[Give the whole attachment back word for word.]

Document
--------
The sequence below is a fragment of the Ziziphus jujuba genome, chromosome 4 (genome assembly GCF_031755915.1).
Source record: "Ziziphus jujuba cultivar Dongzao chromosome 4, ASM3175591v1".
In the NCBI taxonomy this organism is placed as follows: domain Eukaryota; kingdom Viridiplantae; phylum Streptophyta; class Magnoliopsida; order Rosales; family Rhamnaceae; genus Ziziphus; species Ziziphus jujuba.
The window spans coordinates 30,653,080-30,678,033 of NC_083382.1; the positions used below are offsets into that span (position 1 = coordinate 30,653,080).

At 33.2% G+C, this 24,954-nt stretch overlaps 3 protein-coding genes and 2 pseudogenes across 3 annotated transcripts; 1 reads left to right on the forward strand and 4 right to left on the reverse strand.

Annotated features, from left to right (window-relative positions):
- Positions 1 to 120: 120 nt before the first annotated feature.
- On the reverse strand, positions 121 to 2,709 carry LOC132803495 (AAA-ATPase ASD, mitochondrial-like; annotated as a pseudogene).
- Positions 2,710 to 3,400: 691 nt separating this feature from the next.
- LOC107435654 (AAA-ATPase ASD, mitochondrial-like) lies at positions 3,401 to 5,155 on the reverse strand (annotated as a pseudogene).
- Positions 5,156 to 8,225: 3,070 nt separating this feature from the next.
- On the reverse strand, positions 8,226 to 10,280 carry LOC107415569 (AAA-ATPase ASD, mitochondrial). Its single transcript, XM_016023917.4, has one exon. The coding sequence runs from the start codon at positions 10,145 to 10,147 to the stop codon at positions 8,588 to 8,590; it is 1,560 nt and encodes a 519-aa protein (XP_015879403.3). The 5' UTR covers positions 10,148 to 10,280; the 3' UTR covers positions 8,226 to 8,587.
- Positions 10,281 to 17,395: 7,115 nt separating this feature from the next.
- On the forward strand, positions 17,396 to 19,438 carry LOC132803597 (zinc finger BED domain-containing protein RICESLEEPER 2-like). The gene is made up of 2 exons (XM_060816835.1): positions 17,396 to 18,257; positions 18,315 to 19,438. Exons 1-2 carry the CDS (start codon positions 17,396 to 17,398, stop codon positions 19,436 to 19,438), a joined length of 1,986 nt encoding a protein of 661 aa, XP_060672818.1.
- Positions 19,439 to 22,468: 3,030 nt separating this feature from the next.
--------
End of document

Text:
The sequence below is a fragment of the Ziziphus jujuba genome, chromosome 4 (genome assembly GCF_031755915.1).
Source record: "Ziziphus jujuba cultivar Dongzao chromosome 4, ASM3175591v1".
In the NCBI taxonomy this organism is placed as follows: domain Eukaryota; kingdom Viridiplantae; phylum Streptophyta; class Magnoliopsida; order Rosales; family Rhamnaceae; genus Ziziphus; species Ziziphus jujuba.
The window spans coordinates 30,653,080-30,678,033 of NC_083382.1; the positions used below are offsets into that span (position 1 = coordinate 30,653,080).

At 33.2% G+C, this 24,954-nt stretch overlaps 3 protein-coding genes and 2 pseudogenes across 3 annotated transcripts; 1 reads left to right on the forward strand and 4 right to left on the reverse strand.

Annotated features, from left to right (window-relative positions):
- Positions 1 to 120: 120 nt before the first annotated feature.
- On the reverse strand, positions 121 to 2,709 carry LOC132803495 (AAA-ATPase ASD, mitochondrial-like; annotated as a pseudogene).
- Positions 2,710 to 3,400: 691 nt separating this feature from the next.
- LOC107435654 (AAA-ATPase ASD, mitochondrial-like) lies at positions 3,401 to 5,155 on the reverse strand (annotated as a pseudogene).
- Positions 5,156 to 8,225: 3,070 nt separating this feature from the next.
- On the reverse strand, positions 8,226 to 10,280 carry LOC107415569 (AAA-ATPase ASD, mitochondrial). Its single transcript, XM_016023917.4, has one exon. The coding sequence runs from the start codon at positions 10,145 to 10,147 to the stop codon at positions 8,588 to 8,590; it is 1,560 nt and encodes a 519-aa protein (XP_015879403.3). The 5' UTR covers positions 10,148 to 10,280; the 3' UTR covers positions 8,226 to 8,587.
- Positions 10,281 to 17,395: 7,115 nt separating this feature from the next.
- On the forward strand, positions 17,396 to 19,438 carry LOC132803597 (zinc finger BED domain-containing protein RICESLEEPER 2-like). The gene is made up of 2 exons (XM_060816835.1): positions 17,396 to 18,257; positions 18,315 to 19,438. Exons 1-2 carry the CDS (start codon positions 17,396 to 17,398, stop codon positions 19,436 to 19,438), a joined length of 1,986 nt encoding a protein of 661 aa, XP_060672818.1.
- Positions 19,439 to 22,468: 3,030 nt separating this feature from the next.